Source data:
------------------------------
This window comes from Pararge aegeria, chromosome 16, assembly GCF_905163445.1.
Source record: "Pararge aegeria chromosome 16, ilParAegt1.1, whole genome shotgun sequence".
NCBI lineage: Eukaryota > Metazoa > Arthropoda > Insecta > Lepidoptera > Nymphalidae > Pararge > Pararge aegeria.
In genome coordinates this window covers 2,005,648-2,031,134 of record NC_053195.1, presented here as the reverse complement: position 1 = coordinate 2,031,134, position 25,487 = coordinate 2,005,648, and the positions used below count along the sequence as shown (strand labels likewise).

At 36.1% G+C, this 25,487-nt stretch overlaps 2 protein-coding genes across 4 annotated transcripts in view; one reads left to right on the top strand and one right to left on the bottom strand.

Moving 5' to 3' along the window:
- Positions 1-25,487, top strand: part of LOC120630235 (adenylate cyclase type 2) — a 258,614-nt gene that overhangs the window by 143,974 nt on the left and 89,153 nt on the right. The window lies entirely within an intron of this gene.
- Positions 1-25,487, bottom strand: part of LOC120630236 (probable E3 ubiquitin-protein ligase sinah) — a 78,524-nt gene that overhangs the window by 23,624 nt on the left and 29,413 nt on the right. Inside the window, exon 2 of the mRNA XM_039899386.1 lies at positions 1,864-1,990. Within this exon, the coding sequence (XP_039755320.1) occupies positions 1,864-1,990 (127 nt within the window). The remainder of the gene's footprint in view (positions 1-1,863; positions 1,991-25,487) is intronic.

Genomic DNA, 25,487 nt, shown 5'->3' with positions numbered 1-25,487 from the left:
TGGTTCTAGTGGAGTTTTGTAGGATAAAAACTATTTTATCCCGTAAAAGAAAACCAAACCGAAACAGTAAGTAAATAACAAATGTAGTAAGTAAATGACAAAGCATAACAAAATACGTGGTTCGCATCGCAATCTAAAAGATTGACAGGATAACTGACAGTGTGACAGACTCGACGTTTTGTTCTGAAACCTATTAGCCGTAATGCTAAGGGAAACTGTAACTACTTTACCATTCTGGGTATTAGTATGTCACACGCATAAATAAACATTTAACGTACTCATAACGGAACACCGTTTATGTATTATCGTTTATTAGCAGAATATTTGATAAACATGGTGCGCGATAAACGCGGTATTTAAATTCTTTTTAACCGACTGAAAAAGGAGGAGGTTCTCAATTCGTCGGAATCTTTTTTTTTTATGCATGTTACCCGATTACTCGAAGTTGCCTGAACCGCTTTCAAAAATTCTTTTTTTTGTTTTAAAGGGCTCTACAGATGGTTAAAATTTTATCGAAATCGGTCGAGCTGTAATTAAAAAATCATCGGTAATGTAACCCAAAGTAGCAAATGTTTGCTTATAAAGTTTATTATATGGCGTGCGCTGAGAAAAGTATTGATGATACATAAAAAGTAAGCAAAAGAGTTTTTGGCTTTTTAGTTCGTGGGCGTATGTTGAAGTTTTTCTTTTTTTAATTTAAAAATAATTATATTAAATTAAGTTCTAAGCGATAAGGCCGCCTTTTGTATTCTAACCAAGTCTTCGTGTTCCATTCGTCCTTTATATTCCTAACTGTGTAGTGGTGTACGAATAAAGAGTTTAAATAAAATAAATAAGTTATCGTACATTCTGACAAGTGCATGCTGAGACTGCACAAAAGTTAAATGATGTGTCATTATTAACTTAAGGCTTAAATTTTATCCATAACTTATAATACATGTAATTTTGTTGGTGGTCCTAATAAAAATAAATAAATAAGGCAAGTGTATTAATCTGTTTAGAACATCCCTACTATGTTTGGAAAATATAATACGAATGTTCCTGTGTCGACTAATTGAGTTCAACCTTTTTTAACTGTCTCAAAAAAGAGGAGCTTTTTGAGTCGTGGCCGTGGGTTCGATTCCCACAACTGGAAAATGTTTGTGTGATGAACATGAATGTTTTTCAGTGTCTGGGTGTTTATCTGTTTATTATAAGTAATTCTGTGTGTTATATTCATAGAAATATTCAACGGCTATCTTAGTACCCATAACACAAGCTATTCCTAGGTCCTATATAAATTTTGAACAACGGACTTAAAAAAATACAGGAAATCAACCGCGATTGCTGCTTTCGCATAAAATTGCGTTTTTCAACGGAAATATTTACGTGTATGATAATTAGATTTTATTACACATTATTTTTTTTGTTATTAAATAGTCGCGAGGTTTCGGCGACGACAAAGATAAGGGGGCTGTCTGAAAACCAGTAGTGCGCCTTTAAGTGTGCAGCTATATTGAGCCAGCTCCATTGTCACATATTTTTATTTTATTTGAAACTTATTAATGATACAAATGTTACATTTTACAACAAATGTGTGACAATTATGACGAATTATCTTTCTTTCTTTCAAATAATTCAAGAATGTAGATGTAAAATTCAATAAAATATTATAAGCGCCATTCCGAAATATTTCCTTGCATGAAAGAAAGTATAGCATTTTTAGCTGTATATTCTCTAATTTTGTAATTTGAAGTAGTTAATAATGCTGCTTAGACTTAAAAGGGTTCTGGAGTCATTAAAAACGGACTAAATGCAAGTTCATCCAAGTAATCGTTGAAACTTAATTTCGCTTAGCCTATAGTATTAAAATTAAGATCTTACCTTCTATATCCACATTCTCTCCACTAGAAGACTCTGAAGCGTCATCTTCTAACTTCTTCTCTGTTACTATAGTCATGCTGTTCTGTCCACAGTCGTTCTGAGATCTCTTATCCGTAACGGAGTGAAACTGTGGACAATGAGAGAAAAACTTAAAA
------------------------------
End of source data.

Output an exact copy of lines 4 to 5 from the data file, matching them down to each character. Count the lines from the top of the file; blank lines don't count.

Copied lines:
In genome coordinates this window covers 2,005,648-2,031,134 of record NC_053195.1, presented here as the reverse complement: position 1 = coordinate 2,031,134, position 25,487 = coordinate 2,005,648, and the positions used below count along the sequence as shown (strand labels likewise).

At 36.1% G+C, this 25,487-nt stretch overlaps 2 protein-coding genes across 4 annotated transcripts in view; one reads left to right on the top strand and one right to left on the bottom strand.